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Fairy tales return to their dark origins

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By William Loeffler

Published: Friday, March 11, 2011

Get ready for a string of movies about child abuse, murder and cannibalism.

They're also known as fairy tales.

Braced by the success of the "Twilight" and "Harry Potter" franchises -- as well as Tim Burton's mega-grossing "Alice in Wonderland" -- Hollywood is stoking what it sees as the public's appetite for enchantment.

The French tale "Beauty and the Beast" recently was given a modern reboot in "Beastly." The film stars Alex Pettyfer as a prep school bully who must find true love in order to reverse a witch's spell. The film surpassed expectations by raking in nearly $10 million on its opening weekend last week.

"Red Riding Hood," which opens Friday, is a moody Gothic thriller directed by Catherine Hardwicke, who helmed the first "Twilight" movie. It stars Amanda Seyfried as the title character, whose medieval village is stalked by a big bad werewolf.

In the next 18 months, expect grown-up adaptations of "Jack and the Beanstalk," "Hansel and Gretel" and three versions of "Snow White."

Fairy tales might represent the ultimate high-concept story. Audiences are familiar with their plots and themes, and Hollywood needn't pay rights to Jacob and Wilhelm Grimm, Hans Christian Andersen or Frenchman Charles Perrault, who created the most popular version of "Cinderella."

"Those stories are great for a reason," says Paul Dergarabedian, president of Hollywood.com, which tracks box office data. "They stand the test of time for a reason. They all have a life lesson or moral to the story.

"Like the best superhero movies, the best fairy tales have a lot of pathos to them. They have a lot of humanistic themes and things that people can relate to."

With "Red Riding Hood," Hollywood obviously is hoping to capture the same young audience who drank in the brooding vampires of "Twilight," Dergarabedian says.

"They're kind of creating this fairy tale for teens. If you look at the stars, they're all these younger stars who have teen and 20-something appeal."

Unlike the animated Disney classics that most associate with big-screen adaptations of fairy tales, these films emphasize the dark elements of the original Hausmarchen or "Household Tales" collected by the brothers Grimm in the early 1800s.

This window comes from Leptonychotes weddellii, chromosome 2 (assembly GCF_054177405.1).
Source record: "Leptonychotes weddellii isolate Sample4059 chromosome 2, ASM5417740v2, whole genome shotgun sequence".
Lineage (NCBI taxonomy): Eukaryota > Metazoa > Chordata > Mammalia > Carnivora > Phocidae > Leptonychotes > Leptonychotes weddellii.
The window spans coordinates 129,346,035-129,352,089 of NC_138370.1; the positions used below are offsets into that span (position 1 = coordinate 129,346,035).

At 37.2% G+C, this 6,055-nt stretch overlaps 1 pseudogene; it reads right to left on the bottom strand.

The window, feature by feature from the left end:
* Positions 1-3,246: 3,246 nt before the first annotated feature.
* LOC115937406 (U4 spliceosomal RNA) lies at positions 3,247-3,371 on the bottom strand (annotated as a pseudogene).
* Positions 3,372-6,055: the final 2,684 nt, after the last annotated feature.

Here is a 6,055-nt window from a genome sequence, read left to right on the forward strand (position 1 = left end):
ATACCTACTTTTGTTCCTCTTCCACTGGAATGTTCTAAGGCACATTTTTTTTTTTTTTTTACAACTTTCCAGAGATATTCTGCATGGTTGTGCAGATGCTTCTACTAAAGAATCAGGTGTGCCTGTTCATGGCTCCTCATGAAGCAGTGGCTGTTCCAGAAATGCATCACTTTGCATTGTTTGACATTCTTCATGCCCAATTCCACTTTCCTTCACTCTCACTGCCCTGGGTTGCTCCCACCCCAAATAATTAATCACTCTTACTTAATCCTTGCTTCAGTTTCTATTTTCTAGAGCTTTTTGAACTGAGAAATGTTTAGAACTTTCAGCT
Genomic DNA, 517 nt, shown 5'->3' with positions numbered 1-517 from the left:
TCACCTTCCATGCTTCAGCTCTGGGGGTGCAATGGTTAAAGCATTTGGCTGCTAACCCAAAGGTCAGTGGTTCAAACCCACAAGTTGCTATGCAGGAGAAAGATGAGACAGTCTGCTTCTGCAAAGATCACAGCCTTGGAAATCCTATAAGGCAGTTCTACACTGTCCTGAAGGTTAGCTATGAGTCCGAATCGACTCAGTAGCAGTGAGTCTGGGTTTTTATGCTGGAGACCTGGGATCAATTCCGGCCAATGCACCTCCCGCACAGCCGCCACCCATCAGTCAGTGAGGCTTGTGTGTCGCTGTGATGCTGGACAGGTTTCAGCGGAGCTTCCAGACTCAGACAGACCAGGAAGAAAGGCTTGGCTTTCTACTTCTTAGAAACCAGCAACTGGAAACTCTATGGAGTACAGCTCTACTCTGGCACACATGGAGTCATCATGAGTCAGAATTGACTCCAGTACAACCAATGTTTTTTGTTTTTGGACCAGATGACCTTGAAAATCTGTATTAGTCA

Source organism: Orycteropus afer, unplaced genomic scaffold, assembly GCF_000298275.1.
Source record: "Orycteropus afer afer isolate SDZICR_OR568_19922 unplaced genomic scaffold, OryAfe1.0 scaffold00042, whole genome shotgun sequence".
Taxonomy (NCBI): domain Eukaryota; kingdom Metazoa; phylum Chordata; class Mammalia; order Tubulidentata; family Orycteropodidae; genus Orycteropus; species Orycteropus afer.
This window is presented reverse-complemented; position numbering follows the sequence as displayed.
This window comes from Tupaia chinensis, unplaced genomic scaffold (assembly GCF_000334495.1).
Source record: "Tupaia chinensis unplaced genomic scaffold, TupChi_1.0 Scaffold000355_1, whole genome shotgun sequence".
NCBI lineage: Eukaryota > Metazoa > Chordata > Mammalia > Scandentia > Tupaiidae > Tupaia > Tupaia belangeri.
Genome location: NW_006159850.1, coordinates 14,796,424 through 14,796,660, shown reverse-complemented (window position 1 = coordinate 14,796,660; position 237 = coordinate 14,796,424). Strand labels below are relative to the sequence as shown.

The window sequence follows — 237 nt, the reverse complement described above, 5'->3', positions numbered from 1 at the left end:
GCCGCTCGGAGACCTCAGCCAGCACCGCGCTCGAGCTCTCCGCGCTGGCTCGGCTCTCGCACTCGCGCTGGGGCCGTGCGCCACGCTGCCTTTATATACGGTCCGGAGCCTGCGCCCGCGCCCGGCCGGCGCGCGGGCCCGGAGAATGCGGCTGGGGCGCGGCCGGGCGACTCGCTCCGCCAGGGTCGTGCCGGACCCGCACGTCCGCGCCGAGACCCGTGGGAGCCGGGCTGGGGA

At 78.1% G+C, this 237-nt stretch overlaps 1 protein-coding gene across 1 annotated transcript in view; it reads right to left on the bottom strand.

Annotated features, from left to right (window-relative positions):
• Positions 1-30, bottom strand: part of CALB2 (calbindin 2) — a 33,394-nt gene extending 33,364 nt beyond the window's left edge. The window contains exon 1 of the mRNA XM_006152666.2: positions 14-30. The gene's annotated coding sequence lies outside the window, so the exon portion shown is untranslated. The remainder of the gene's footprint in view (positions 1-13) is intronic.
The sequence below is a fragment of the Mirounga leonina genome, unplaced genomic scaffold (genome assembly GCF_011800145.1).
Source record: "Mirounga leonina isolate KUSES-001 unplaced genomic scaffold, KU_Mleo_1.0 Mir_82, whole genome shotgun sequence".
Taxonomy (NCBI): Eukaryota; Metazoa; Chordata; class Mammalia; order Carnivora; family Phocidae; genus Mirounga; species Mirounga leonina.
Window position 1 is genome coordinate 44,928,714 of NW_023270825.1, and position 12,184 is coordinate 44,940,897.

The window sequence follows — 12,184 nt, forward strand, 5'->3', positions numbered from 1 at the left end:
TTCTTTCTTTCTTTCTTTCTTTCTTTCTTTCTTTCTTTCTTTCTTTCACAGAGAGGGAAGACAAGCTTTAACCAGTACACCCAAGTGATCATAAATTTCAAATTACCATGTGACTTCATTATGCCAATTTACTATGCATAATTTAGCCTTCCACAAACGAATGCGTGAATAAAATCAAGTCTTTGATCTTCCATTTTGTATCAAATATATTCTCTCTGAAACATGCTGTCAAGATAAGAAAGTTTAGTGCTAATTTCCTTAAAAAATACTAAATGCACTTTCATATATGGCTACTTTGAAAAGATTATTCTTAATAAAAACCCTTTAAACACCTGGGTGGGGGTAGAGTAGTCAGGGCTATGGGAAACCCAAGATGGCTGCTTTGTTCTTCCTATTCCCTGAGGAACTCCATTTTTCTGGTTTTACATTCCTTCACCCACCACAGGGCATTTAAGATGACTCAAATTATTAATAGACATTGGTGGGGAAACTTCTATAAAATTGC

Consider that "Cinderella' was based on a Grimm tale titled "Aschenputtel" about a girl whose stepmother makes her sleep in the ashes by the hearth. When the prince brings a golden slipper to their home, one of Aschenputtel's wicked stepsisters cuts off her big toe so her foot will fit. The prince sees the blood trickling from the shoe and spurns her as a false bride.

"We think of them as children's stories, but in their original stories, they're grim," says Matthew Day, curator of the Film Kitchen Series at Pittsburgh Filmmakers. "They're tales from a time when people had it pretty rough. When you read some of the original stories, it's surprising how scary they are."

Bruno Bettelheim, an American psychologist born in Austria who worked with emotionally disturbed children, wrote "The Uses of Enchantment" (Vintage, $16), in which he argued that fairy tales help children learn about danger at a safe remove.

Hollywood is banking on that nostalgic scare formula, says Paul Friday, chief of psychology at UPMC Shadyside.

"The past is always safer," he says."If you can conjure up things that you not only experienced but survived and also enjoyed, that makes the 'now' easier. I think that's the key."

Fairy tales in your future

Hi, ho, hi ho, it's off to work they go ...

Here's a list of live-action, adult adaptations of fairy tales that are set for release next year.

"Hansel and Gretel: Witch Hunters": The title characters are played by Jeremy Renner ("The Hurt Locker") and Gemma Arterton ("Prince of Persia: The Sands of Time"). As children, they broiled the cannibalistic witch in the gingerbread cottage. Fifteen years later, they've grown up to become bounty hunters who dispatch witches with extreme prejudice. Famke Janssen reportedly will play the leader of a witch coven. Paramount Pictures plans a March 2012 release.

"Snow White": Directed by Tarsem Singh for Relativity Media. After her father is killed, Snow White bands together with seven ornery dwarfs for some payback. Julia Roberts has signed to play the Evil Queen. Set for release in June 2012.

"Snow White and the Huntsman": Sulky "Twilight" actress Kristen Stewart plays Snow, who has a contract put out on her by the evil queen, played by Charlize Theron. Viggo Mortensen plays the man sent into the woods to kill her, and who becomes her mentor instead. Universal Pictures plans a December 2012 release.

"Jack the Giant Killer": English actor Nicholas Hoult ("About a Boy") will climb vegetables and swing an ax in this adaptation of "Jack and the Beanstalk." The film, from New Line Cinema, also stars Ewan McGregor, Stanley Tucci and Bill Nighy as the leader of a band of giants. Release date to be announced.

"Snow and the Seven" : A martial arts makeover from Disney, in which the seven dwarfs are recast as warrior monks. The film reportedly is set in 19th century Hong Kong, where Snow White journeys to attend her father's funeral. When her evil stepmother threatens her, Snow White fights back with the help from the seven. Release date: TBA.

 

 
 


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